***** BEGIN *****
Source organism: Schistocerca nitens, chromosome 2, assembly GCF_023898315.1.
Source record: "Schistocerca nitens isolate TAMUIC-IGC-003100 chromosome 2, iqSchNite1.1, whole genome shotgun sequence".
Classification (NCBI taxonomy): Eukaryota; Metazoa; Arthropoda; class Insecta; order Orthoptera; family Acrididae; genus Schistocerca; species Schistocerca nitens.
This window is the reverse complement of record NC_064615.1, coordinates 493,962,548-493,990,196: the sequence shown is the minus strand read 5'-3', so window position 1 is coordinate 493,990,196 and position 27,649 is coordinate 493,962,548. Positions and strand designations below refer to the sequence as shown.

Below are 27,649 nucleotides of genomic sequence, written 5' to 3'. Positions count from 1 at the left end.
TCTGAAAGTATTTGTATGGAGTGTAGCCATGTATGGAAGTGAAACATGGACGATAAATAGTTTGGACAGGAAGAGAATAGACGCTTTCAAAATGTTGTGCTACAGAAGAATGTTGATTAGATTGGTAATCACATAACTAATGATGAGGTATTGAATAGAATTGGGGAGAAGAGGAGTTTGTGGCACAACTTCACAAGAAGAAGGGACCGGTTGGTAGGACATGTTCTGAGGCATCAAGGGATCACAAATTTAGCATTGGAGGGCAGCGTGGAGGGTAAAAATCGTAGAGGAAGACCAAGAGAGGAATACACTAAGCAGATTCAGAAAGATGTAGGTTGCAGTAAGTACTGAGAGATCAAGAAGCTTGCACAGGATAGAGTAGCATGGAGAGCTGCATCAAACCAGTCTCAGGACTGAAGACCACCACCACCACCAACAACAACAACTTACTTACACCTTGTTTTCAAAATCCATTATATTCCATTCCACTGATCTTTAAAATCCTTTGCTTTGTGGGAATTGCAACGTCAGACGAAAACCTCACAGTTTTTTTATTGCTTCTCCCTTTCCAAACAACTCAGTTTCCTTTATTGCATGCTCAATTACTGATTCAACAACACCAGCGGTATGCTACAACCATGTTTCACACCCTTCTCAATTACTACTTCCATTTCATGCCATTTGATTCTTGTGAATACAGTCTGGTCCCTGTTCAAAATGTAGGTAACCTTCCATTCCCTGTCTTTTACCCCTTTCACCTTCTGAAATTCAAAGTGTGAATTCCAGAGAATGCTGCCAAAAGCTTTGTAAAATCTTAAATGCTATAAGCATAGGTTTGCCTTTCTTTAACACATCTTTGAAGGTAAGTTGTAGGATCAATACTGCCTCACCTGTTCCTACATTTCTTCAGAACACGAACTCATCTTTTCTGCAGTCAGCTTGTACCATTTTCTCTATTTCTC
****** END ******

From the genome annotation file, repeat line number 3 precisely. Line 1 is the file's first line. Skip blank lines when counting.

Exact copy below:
Classification (NCBI taxonomy): Eukaryota; Metazoa; Arthropoda; class Insecta; order Orthoptera; family Acrididae; genus Schistocerca; species Schistocerca nitens.